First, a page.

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Jan
2015
12

CA Port Drivers Vote to Join Teamsters Local 848, Company Oddly Appears to Think It’s Cool

Newly organized Teamsters at the post-vote press conference

Newly organized Teamsters at the post-vote press conference


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On Friday, 88 of the 111 port truckers working for Shippers Transport Express voted to be represented by Teamsters Local 848. The vote represents a major victory for the misclassified drayage truckers at the Ports of Los Angeles and Long Beach who have been participating in work actions for over a year.  The union can now help the truckers negotiate a new contract.  

The move comes just days after Shippers Transport Express agreed to change their business model and recognize the truckers as employees instead of independent contractors.  

The agreement also called for both parties to be neutral throughout the unionization process. Management promised not to interfere while Teamsters reps suggested they would not “belittle or disrupt” Shippers Transport Express by picketing or organizing worker actions.  The agreement also calls for union authorization cards to be validated through a neutral third party. 

A press conference announced the organizing win, after which Shippers Transport Express’ General Manager Kevin Baddeley told the Press-Telegram, “This is the future of the industry, I think.  I think we’re just the first. I’m OK with it. It’s what the drivers want.”

Baddeley further explained his company’s stance to CBS Los Angeles:

Shippers’ transition to an employee-based business model is a crucial step in the drayage industry’s efforts to modernize, make the ports more efficient and reduce congestion at the ports and on our freeways.  On unionization, we took a neutral position because we respect our drivers’ right to form a union. Finally, through our productive dialogue with the Teamsters, we anticipate we will be able to improve operational efficiencies and stabilize our driver workforce.”

Fred Potter, International Vice President-At Large for the Teamsters, spoke after the press conference. He credited the workers perseverance for their victory:

“This historic agreement represents an important step in drivers’ efforts to reform the drayage industry, and demonstrates clearly that labor and management can work together constructively to find solutions to challenges facing the industry and to the injustices facing the drivers.  As Teamsters, Shippers drivers will now begin the hard work of negotiating a first contract to assure that they earn a fair day’s pay for a hard day’s work.”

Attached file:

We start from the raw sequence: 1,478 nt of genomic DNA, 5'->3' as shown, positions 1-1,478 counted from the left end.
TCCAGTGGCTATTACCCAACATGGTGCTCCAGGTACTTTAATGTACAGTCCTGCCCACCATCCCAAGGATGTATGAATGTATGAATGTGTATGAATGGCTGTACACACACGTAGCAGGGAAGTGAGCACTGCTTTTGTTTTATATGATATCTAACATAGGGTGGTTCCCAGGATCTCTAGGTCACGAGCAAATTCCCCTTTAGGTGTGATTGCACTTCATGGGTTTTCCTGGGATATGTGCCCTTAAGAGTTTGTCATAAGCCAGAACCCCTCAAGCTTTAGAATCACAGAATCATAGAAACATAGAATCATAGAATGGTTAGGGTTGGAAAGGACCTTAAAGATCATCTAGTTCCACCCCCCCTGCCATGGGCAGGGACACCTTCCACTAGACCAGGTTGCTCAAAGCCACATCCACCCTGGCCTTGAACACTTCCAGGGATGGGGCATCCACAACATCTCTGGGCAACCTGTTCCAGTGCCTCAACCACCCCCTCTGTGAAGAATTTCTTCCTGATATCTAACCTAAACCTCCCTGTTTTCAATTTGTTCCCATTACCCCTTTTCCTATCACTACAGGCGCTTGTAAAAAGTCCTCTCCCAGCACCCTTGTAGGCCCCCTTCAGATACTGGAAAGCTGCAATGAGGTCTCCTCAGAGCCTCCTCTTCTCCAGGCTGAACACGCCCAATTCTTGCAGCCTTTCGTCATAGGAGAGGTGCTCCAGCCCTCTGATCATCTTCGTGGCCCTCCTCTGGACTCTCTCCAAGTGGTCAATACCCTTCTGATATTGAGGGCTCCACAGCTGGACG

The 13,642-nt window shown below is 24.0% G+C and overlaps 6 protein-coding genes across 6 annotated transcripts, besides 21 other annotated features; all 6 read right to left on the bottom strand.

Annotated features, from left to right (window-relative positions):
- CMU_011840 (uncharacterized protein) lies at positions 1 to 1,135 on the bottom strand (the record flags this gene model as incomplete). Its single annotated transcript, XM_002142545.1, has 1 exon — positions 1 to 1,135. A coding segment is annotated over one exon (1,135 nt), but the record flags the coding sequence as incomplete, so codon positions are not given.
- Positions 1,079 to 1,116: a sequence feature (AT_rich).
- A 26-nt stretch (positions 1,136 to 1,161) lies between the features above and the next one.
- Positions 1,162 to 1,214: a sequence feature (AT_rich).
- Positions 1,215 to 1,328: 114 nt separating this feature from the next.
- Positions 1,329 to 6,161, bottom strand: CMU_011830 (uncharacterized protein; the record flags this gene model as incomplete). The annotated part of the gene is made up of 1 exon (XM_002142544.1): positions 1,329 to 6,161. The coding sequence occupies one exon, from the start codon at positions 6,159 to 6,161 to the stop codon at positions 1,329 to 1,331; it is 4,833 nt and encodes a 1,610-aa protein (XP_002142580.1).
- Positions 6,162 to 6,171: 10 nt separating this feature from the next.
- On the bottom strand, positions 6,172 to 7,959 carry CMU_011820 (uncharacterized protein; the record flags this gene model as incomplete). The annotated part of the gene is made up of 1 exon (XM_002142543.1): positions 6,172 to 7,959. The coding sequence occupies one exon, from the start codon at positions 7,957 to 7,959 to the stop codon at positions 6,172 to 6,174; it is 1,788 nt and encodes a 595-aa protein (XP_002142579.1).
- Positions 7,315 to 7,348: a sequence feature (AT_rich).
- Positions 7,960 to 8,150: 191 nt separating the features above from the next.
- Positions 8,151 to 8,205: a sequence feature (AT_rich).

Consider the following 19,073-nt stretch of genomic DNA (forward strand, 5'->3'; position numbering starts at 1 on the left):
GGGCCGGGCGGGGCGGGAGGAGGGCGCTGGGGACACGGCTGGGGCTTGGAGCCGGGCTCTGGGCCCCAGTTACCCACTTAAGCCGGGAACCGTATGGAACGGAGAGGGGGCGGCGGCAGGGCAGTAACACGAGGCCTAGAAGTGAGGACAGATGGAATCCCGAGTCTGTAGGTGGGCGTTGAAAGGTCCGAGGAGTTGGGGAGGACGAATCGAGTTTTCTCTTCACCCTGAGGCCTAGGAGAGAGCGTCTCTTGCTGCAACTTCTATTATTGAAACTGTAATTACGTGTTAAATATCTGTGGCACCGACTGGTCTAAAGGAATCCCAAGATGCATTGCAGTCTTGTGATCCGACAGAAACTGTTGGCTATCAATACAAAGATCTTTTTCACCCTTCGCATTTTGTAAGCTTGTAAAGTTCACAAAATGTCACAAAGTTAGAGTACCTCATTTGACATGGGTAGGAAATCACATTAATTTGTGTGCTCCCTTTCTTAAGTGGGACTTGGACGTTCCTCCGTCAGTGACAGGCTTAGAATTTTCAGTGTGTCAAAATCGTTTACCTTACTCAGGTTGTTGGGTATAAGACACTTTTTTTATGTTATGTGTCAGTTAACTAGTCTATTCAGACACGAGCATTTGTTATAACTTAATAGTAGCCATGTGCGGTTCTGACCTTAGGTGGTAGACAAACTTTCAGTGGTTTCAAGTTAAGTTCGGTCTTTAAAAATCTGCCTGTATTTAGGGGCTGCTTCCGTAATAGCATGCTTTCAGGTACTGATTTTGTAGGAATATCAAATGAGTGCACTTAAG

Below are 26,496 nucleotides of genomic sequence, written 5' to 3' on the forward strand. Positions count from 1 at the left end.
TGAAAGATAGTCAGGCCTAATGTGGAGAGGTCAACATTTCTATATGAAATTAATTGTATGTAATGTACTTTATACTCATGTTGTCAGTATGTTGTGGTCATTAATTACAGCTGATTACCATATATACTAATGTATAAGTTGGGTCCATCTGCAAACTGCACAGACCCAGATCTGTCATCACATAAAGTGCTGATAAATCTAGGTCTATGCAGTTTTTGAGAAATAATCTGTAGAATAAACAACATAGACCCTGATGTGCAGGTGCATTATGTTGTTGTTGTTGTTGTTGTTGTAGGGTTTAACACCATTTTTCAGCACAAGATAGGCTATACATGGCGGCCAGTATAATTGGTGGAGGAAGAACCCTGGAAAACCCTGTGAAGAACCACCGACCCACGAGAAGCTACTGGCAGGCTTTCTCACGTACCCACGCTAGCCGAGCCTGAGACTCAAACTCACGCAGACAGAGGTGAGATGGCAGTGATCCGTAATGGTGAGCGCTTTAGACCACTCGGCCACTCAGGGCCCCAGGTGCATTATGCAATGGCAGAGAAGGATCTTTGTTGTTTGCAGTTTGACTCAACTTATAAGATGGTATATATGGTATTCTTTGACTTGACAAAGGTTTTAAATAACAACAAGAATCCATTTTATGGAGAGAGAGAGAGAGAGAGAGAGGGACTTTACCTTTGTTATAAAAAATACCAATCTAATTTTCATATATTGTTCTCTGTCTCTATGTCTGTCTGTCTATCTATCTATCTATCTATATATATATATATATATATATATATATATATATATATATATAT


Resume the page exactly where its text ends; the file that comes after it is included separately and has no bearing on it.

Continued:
Many of last year’s trucking industry worker wins signaled stronger changes of similar outcomes in other battles. Julie Gutman-Dickinson, an attorney representing the truck drivers, also called the agreement “historic” and predicted it would set off a wave of change in the industry:

“I believe other companies will follow to avoid huge legal liability from their unlawful ‘independent contractor model’ and to avoid strikes and debilitating labor disruption,” she [told the Press-Telegram]. “Many companies are starting to recognize that it is through modernizing to adopt an employee model, a neutral unionization process and working collaboratively with drivers, the Teamsters and the port, that they will be able to move cargo more efficiently and effectively, stay in business and thrive.”

Shippers is the second Los Angeles/Long Beach drayage company to be organized by the Teamsters. Toll Group was the first.

California Senator Ricardo Lara weighed in on the unionization vote:

“I congratulate the Los Angeles and Long Beach port truck drivers on their decision to unionize. Their talents and dedication help make the greater Los Angeles area function. Now they can fight for equitable pay and good working conditions, while advancing the business of the ports – it’s a win-win,

A recent advocacy group report showed two-thirds of the nation’s truck drivers who haul from U.S. seaports are misclassified as independent contractors. “Trucking used to be one of the backbones of America’s blue-collar middle class,” said Jared Bernstein, senior fellow for the Center on Budget and Policy Priorities and former chief economic adviser to Vice President Joe Biden. “But deregulation and deunionization and misclassification has significantly reduced the quality of jobs in the sector.”

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